MY preferred pronouns if this goes through:
Story by Jeremiah Poff, Washington Examiner, 8/13/23
The cases are still being litigated at the district and circuit court levels and often revolve around claims of freedom of speech, free exercise of religion, and nondiscrimination law, but the ever-growing number of lawsuits has conservative lawyers expecting an eventual date with the Supreme Court.
Tyson Langhofer, a senior counsel at the Alliance Defending Freedom, told the Washington Examiner that there are an increasing number of cases centered on pronoun use and that they are becoming especially prevalent in K-12 public schools as several teachers have lost their jobs after invoking religious beliefs that prohibit them from using pronouns and names that do not correspond to a transgender student’s claimed gender identity.
Proponents of the policies say that refusing to accommodate a student’s preferred pronouns would have a substantially negative impact on the student’s emotional well-being and would violate federal law prohibiting discrimination on the basis of sex in education settings. But Langhofer and others argue that such policies amount to compelled speech and violate the right to freedom of speech and religious exercise.
“I do believe that the Supreme Court is going to have to weigh in on this if schools continue adopting these policies, which it appears that they’re doing,” the attorney said.
The Alliance Defending Freedom is currently litigating multiple cases for plaintiffs who have faced professional consequences for refusing or saying that they would refuse to use pronouns that did not conform to a person’s biological sex.
In April, Shawnee State University settled a lawsuit with ADF client Nicholas Meriwether, a professor of philosophy who refused to refer to a biologically male student as a female. The university settled the case after the 6th U.S. Circuit Court of Appeals ruled in favor of Meriwether and said the public university could force ideological conformity among faculty.
Courts also looked kindly on the plight of Tanner Cross, a teacher in Loudoun County Public Schools, who, in remarks at a school board meeting, said he would not address a student by pronouns that differed from the student’s sex. The school district suspended Cross, but the Virginia Supreme Court later reinstated him.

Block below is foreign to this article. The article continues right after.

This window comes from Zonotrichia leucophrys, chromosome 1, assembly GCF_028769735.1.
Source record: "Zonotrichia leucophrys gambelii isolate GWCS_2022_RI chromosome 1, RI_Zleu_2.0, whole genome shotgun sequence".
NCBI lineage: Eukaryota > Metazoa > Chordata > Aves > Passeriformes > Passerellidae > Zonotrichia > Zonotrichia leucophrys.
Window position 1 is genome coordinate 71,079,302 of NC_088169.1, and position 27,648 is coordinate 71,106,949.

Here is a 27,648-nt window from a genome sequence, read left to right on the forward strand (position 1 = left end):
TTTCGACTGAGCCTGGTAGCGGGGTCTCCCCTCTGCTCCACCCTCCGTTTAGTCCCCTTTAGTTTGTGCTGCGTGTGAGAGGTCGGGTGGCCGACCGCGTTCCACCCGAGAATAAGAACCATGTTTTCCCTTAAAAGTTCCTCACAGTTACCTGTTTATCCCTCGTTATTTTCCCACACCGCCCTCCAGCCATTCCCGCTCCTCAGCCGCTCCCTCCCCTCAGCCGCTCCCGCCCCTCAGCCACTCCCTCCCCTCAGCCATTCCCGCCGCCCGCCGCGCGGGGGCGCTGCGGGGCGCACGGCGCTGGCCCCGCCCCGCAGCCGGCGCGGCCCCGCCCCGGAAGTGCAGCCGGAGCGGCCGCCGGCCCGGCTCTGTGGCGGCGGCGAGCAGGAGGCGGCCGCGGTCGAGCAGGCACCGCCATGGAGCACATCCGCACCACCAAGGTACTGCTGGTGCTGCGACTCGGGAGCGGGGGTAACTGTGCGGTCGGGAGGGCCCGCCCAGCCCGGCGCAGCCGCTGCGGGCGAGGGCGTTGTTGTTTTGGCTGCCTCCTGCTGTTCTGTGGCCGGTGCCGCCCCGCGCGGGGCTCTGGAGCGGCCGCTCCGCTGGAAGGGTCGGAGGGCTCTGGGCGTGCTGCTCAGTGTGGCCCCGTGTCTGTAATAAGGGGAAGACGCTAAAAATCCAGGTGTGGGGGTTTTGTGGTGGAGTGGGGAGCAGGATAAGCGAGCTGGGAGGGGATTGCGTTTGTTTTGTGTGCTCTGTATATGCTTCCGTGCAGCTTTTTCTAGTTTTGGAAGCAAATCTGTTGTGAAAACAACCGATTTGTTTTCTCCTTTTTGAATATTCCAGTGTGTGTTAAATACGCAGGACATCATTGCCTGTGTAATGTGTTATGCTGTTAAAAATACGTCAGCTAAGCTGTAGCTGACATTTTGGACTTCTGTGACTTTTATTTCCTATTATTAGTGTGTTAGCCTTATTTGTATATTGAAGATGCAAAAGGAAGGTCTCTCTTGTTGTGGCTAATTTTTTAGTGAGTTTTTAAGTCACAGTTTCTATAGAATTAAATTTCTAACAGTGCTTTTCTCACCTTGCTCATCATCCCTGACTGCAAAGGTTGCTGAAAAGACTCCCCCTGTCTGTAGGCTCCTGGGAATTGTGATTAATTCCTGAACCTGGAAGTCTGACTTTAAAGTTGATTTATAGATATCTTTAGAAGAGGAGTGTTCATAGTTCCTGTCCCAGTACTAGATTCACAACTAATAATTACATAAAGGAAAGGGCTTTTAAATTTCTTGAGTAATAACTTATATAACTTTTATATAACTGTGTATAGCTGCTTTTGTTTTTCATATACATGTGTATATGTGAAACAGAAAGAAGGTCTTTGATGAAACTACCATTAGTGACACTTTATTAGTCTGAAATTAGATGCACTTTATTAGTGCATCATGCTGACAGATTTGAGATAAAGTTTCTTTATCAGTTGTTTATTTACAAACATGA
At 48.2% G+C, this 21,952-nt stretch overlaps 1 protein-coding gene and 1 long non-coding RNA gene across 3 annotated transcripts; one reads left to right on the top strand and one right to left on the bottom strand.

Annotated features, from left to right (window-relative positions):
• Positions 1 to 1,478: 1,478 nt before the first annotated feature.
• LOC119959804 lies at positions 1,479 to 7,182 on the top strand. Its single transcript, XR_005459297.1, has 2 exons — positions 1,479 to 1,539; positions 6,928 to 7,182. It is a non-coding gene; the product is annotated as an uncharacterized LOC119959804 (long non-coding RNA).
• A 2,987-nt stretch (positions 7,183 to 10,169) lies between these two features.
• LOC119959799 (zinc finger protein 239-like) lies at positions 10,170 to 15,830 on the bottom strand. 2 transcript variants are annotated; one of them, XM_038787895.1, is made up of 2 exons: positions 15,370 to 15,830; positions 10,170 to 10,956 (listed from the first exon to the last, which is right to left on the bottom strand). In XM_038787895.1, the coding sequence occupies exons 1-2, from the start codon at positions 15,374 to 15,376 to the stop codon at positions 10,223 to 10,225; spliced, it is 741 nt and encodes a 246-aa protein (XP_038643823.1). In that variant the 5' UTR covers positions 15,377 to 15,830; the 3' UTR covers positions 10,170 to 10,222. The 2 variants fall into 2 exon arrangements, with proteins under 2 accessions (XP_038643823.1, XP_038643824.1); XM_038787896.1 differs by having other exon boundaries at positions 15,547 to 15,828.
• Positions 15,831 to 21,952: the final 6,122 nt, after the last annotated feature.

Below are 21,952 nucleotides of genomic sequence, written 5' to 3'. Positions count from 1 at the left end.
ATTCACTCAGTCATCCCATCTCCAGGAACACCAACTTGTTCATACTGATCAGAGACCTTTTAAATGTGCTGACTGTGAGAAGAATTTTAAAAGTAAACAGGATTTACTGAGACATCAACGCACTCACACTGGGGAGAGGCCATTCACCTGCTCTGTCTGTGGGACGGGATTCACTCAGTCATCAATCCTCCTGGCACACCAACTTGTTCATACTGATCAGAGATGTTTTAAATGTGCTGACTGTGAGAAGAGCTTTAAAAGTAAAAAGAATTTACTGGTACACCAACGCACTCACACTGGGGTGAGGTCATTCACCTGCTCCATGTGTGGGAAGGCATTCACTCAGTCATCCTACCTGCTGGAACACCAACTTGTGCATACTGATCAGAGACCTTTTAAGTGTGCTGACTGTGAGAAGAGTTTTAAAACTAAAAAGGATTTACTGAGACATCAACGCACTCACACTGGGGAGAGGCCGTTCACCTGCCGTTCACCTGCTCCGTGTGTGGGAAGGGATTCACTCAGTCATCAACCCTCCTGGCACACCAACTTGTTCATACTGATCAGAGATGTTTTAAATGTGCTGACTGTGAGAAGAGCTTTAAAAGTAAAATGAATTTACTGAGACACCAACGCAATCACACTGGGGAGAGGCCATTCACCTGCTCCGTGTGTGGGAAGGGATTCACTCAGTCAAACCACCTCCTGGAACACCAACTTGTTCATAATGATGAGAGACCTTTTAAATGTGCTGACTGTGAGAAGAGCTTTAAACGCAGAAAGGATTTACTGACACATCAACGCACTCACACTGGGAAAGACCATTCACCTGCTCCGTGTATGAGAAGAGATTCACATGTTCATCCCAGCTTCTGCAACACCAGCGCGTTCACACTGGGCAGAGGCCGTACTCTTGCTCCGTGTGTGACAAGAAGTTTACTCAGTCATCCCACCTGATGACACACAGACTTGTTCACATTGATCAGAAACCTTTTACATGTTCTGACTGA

And last month, the 7th Circuit remanded another pronoun case involving John Kluge, a teacher in Brownsburg Community School District in Indiana, back to the district level to be reconsidered in light of the U.S. Supreme Court’s ruling in Groff v. DeJoy, which said public entities had to accommodate religious exemptions unless they led to “substantial increased costs.”
Langhofer said ADF has numerous other cases related to pronoun use in various courts across the country and that it was the most common area of law that the organization’s Center for Academic Freedom has had to deal with.
“This issue is very [common],” Langhofer said. “And I think it’s because there’s a lot of misinformation out there about from outside advocacy organizations, which are pressuring schools, telling them what they can and can’t do.”
The ADF attorney also faulted the Biden administration for contributing to the problem, noting that the Department of Education has introduced new Title IX regulations that would likely force school officials to use preferred pronouns or lose federal funding.
“It’s a very concerning development, where they’re using the power of the federal government to force all the school districts to violate teachers rights and the rights of parents and to take actions that really harm students,” he said. “It’s important for people to understand that the government has no business forcing teachers to express messages that they disagree with and that are harmful to students.”